Mental footnotes: knowledge constructivism from logical thinking to personal beliefs and therapy

  • Jose L. Vilchez | Department for Management of Science and Technology, Faculty of Applied Sciences, Ton Duc Thang University, Ho Chi Minh City, Viet Nam.


The cognitive system has to carry out tasks that require mental activity, which is tiresome. Therefore, daily life demands that the system saves energy in order to be able to solve relevant problems. If we had to reason every single problem that was presented to us, our mental load and fatigue would increase immeasurably. Our minds can avoid the unnecessary waste of resources by taking a shortcut when reasoning. The output of previous reasoning turns into pieces of implicit information that constitute the meanings we give to things or circumstances, as the general framework where other reasoning occurs. These implicit meanings determine the manner we represent our environment and, therefore, our beliefs, emotions and behaviors. These mental footnotes set the manner in which we contemplate and conceive the world and we deal with reality. The better we understand these processes, the better we can control and restructure them, and even capitalize on their functioning for therapy.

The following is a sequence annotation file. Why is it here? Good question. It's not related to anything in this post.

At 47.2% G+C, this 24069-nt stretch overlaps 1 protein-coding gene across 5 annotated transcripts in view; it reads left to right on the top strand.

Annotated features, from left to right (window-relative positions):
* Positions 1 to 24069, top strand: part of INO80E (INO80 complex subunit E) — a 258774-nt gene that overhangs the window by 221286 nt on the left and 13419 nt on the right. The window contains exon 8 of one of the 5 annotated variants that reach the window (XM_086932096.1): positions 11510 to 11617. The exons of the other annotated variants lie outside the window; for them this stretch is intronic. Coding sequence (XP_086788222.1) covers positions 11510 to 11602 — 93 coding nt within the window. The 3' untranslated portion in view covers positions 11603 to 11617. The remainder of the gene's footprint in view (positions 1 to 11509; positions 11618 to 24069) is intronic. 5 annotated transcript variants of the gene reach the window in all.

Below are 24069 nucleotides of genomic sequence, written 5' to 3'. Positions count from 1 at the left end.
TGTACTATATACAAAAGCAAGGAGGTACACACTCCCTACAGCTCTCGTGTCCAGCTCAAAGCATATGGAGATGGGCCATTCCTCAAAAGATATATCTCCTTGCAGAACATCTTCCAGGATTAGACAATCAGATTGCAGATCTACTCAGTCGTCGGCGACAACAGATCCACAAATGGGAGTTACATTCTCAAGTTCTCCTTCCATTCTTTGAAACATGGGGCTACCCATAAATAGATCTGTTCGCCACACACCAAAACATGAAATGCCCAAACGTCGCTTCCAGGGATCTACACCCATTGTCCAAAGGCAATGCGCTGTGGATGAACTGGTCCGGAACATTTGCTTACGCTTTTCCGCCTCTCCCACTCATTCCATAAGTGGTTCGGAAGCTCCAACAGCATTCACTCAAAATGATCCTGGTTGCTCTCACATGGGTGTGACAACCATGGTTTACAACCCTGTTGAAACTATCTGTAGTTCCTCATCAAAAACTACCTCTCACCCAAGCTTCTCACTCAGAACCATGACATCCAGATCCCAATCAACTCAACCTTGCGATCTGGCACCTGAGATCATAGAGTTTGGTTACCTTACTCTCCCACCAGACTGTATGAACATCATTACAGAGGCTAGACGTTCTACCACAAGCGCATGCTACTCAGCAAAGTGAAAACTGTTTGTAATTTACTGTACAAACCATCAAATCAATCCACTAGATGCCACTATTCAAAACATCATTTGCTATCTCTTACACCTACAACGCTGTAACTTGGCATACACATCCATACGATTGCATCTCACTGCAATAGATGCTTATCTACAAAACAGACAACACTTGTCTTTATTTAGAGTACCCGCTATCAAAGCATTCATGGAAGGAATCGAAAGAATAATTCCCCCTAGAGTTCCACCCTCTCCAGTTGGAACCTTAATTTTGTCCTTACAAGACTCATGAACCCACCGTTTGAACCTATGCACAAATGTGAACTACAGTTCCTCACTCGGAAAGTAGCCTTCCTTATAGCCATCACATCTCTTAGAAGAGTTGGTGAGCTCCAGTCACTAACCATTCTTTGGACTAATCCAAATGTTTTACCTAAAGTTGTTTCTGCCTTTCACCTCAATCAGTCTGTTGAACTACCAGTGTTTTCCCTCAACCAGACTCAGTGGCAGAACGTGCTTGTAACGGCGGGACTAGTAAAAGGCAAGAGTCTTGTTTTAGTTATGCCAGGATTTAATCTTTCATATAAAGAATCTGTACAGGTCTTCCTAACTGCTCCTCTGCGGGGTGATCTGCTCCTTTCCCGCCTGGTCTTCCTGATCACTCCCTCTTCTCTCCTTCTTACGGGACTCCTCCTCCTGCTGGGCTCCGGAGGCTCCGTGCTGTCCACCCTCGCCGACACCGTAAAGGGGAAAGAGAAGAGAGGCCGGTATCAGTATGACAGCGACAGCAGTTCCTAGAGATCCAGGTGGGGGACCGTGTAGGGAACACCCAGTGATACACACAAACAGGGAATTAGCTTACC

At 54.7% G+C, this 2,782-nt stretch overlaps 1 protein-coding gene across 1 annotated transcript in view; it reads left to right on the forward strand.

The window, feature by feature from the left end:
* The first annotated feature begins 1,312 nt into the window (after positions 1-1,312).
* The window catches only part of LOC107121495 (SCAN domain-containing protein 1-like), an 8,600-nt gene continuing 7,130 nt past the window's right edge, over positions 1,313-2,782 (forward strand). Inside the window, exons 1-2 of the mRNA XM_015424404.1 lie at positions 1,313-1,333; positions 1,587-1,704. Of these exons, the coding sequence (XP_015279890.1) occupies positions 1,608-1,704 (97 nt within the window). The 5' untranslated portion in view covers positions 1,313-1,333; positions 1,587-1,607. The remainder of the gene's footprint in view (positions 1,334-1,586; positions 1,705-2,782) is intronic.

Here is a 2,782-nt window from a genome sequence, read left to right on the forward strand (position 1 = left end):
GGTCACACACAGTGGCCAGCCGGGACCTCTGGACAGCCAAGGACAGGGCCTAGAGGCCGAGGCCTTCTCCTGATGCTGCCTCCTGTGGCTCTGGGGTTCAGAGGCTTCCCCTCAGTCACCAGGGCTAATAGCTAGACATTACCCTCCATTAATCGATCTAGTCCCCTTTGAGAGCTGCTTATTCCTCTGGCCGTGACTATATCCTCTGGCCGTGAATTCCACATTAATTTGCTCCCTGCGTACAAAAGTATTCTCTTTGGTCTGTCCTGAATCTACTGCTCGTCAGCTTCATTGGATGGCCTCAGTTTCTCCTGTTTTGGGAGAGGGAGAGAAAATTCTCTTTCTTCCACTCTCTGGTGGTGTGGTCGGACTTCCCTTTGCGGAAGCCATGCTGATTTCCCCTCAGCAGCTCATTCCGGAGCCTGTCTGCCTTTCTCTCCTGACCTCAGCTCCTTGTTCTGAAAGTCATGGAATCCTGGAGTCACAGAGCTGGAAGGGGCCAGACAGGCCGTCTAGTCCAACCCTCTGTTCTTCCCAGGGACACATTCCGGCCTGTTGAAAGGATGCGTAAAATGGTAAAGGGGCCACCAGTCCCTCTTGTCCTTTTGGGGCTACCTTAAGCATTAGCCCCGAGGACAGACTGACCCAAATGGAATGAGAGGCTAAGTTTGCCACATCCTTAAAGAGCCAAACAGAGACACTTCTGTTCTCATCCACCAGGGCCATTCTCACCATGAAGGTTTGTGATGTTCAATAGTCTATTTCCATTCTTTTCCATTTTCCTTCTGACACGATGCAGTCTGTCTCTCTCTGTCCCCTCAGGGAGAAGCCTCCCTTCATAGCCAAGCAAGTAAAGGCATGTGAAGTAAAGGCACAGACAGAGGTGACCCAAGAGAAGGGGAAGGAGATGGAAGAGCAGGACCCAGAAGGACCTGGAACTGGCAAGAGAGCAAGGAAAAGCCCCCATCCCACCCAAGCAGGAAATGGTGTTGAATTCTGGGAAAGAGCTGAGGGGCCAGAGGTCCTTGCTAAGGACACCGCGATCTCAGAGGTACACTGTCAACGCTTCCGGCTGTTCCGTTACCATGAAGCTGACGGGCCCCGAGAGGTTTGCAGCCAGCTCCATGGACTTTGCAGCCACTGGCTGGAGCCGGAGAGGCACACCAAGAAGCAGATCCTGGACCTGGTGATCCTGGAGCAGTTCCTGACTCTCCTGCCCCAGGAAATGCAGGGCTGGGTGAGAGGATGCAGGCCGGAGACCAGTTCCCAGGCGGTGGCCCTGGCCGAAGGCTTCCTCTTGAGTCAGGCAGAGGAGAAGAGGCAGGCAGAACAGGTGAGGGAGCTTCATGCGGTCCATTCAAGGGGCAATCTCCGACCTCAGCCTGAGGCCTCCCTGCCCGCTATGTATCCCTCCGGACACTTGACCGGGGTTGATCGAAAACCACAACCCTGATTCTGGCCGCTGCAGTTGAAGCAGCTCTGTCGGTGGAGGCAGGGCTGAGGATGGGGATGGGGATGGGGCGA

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Mental footnotes, Reasoning, Psychology of thinking, Psychopathological syndrome, Cognitive therapy
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How to Cite
Vilchez, J. (2016). Mental footnotes: knowledge constructivism from logical thinking to personal beliefs and therapy. Research in Psychotherapy: Psychopathology, Process and Outcome, 19(2).